By Joseph Geha
By Jonathan Kiefer
By Katie Tandy
By Mollie McWilliams
By Jennifer Baires
By Jonathan Curiel
By Sherilyn Connelly
There's something especially provocative about the way Theatre of Yugen's Noh Christmas Carol merges Dickens' classic English novel with the conventions of ancient Japanese theater. Two powerful traditions -- one a familiar story that has become ritualized, the other a synthesis of theatrical genres (noh and kabuki) based on ritual -- work together here to create a hybrid third that delights by offering surprises in place of clichŽs and by using form itself as an object of reverence. It's a very intriguing premise, which I found exciting three years ago when it premiered. For the most part it has stood up well. But while the production (adapted by Cianna Stewart and directed and choreographed by Yuriko Doi) has retained its shape and integrity, it seems to have lost some of its freshness and vitality.
Visually, it is still gorgeous to look at. Thanks to set designer Jun Hirota with lighting by Ellen Brooks, the intimate Theatre of Yugen in Project Artaud has been transformed into a formal Japanese garden in winter. White streamers create a sky that reaches over the stage and audience in four symmetrical bands. Tree limbs covered with clumps of cotton snow serve as a border both to protect the tranquility of the inner space and to remind of the world outside. Paper lanterns light the path, and in the center is a well, which served as the hub of every ancient village.
To the rhythmic clap of traditional wooden blocks, Sukurooji Ebizo (Mikio Hirata) appears in a beautiful kimono (elegant costumes by Yuriko Doi). His face is painted like a mask, and the pair of fans with which he dances become a symbolic wall between him and his family, and him and his neighbors. When his nephew (Lluis Valls) greets him with "Merry Christmas," his version of "Bah, humbug" is to growl that all merrymakers should be "boiled in [their] own miso soup."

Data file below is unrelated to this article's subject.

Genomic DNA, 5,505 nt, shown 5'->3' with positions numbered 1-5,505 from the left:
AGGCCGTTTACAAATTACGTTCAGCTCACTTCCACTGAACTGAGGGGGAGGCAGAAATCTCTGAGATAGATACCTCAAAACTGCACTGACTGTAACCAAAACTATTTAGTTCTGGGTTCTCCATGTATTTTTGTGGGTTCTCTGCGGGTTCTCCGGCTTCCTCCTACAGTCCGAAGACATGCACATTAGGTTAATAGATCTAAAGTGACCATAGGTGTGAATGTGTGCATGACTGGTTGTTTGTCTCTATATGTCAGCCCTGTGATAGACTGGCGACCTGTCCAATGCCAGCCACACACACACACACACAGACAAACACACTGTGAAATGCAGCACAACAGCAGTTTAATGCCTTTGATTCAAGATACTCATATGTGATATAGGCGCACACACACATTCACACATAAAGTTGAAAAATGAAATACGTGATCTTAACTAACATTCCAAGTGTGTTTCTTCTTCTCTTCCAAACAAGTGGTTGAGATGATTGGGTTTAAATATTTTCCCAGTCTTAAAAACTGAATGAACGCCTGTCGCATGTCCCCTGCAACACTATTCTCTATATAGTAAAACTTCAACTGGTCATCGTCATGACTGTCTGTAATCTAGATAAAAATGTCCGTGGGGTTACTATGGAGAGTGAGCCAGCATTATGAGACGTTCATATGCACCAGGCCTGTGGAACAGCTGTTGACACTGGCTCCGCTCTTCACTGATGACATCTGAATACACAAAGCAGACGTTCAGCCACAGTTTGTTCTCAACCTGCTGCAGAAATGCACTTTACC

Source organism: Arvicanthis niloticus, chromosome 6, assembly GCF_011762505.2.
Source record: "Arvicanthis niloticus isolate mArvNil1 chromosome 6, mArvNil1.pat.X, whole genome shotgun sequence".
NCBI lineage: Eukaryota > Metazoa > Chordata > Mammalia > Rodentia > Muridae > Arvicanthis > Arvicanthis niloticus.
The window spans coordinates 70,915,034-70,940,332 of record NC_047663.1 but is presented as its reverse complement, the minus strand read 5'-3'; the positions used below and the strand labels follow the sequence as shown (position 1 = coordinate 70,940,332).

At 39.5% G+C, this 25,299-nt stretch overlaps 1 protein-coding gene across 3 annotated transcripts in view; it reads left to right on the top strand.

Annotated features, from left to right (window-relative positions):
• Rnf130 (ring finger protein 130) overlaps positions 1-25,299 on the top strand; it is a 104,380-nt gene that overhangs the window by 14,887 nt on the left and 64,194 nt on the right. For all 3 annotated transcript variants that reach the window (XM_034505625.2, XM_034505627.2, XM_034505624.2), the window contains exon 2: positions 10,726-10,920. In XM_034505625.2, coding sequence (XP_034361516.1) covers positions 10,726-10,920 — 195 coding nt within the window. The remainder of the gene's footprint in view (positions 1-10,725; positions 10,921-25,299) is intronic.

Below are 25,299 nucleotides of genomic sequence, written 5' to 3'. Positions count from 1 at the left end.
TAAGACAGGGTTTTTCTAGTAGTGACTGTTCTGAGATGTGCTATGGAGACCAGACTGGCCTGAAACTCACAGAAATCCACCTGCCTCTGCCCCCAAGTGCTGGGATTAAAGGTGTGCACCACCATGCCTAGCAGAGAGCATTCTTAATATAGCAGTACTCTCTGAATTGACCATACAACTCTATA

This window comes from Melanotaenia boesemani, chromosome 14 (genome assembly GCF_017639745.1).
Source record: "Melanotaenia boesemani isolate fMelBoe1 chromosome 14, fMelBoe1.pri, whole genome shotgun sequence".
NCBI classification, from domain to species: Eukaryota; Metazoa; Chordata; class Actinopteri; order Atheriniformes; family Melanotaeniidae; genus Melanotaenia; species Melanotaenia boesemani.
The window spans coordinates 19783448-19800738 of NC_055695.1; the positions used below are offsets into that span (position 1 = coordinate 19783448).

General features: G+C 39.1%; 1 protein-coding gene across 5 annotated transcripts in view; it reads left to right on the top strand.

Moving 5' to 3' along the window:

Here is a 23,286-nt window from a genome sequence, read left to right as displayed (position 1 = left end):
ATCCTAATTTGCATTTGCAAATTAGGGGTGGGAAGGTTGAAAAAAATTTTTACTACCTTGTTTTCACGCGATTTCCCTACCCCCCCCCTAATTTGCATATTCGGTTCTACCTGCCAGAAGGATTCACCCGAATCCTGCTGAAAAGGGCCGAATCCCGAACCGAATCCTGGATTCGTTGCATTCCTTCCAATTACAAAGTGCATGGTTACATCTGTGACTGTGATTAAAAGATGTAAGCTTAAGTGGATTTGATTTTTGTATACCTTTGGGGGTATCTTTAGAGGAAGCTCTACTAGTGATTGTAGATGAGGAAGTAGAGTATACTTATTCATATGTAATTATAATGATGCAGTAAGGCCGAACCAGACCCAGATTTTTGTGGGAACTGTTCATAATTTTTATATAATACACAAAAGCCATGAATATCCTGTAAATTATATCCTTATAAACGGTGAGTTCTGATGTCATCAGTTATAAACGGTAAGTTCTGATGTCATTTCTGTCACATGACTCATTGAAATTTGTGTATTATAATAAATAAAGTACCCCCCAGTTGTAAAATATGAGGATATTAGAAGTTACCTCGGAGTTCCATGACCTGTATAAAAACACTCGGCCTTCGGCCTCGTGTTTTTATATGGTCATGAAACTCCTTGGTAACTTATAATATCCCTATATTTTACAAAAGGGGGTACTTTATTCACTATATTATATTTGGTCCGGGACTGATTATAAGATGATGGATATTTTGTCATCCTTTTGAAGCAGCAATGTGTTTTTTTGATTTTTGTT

Such lines, judiciously placed and purposefully silly, give an audience that might otherwise be intimidated by the formality of the noh and kabuki styles (blended here for maximum effect) permission to laugh.
But while humor is an important aspect of Noh Christmas Carol, it is ritual, movement, and pageantry that drive it. The ghost of Marley, here called Mashima Jakubei (Kinji Hayashi), is the eeriest and most effective of the masked spirit presences. He rises out of the well, his face deathly white, his costume white with black accents. Around him is a chain made of huge cloth links, which weighs him down and attaches him to the underworld. As an oblivious Sukurooji plays with his money, Mashima labors to break through the psychic barriers and make contact.
Sukurooji's spiritual journeys into Christmases past, present, and future are elegant but all too predictable. While the adapters have shortened the story as much as possible, there's still the feeling that they are racing through overly familiar territory which they haven't found original ways of illuminating. Puppets (by Mikio Hirata, who also created the masks of the children in Christmas Past) serve as stand-ins for Tiny Tim et al., and the versatile cast of four -- Valls doubles as Bob Cratchit/Kurando and Karen Lee takes the women's roles -- does a valiant job of jumping from role to role. Lee is especially poignant as Sukurooji's disappointed fiancee.
The heart of this Christmas Carol is the relationship between Sukurooji and Mashima, an elegant bonding that propels the story -- Marley's reaching out to offer Scrooge the opportunity to escape his fate is what sets it all in motion -- and that is here given pride of place at the end. Sukurooji thanks Mashima for his "great gift," thus freeing that troubled spirit. The effect of Mashima's shedding his chain is lovely, as is the funereal chant sung by the two friends. I have only one wish for Noh Christmas Carol -- that they step up the pacing and trust the magic they have worked so hard to create.
I know, I know, the holidays are in full swing and there's too much to do. But skip the cards this year, let the cookies burn, and instead of taking Aunt Sophie shopping, get yourself (with or without Aunt Sophie) to the Fairmont to see the incomparable Barbara Cook, here only until Dec. 23.
A Broadway legend since the '60s when she starred in such classics as Candide, The Music Man, and She Loves Me, Cook has spent the last 20 years or so perfecting her nightclub act. The show she brings to the New Orleans Room is a wonderful mixture of songs that have become her personal standards ("He Was Too Good to Me," "Losing My Mind"), great showtunes ("Surrey With the Fringe on Top"), and pop classics ("When Sunny Gets Blue").
Accompanied by her longtime colleague, pianist Wally Harper (along with local bass player Mario Suracci), she sails into each number with enough enthusiasm to bring even a ho-hum, seen-it-all, Thursday-night crowd to its feet over and over. She doesn't do this by overwhelming, but by doling out good will and appreciation, as though we were the ones who were brilliant and deserved applause.